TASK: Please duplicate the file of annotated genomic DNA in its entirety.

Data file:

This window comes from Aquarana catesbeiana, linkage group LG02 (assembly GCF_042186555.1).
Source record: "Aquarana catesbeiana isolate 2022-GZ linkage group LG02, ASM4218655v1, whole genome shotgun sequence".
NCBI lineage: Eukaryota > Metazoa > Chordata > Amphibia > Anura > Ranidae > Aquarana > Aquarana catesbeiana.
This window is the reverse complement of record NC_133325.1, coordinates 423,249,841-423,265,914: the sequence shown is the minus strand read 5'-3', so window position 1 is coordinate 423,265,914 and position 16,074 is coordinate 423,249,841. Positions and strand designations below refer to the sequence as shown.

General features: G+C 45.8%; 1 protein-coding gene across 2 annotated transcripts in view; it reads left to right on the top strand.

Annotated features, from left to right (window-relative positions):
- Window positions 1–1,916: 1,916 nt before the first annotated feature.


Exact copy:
This window comes from Aquarana catesbeiana, linkage group LG02 (assembly GCF_042186555.1).
Source record: "Aquarana catesbeiana isolate 2022-GZ linkage group LG02, ASM4218655v1, whole genome shotgun sequence".
NCBI lineage: Eukaryota > Metazoa > Chordata > Amphibia > Anura > Ranidae > Aquarana > Aquarana catesbeiana.
This window is the reverse complement of record NC_133325.1, coordinates 423,249,841-423,265,914: the sequence shown is the minus strand read 5'-3', so window position 1 is coordinate 423,265,914 and position 16,074 is coordinate 423,249,841. Positions and strand designations below refer to the sequence as shown.

General features: G+C 45.8%; 1 protein-coding gene across 2 annotated transcripts in view; it reads left to right on the top strand.

Annotated features, from left to right (window-relative positions):
- Window positions 1–1,916: 1,916 nt before the first annotated feature.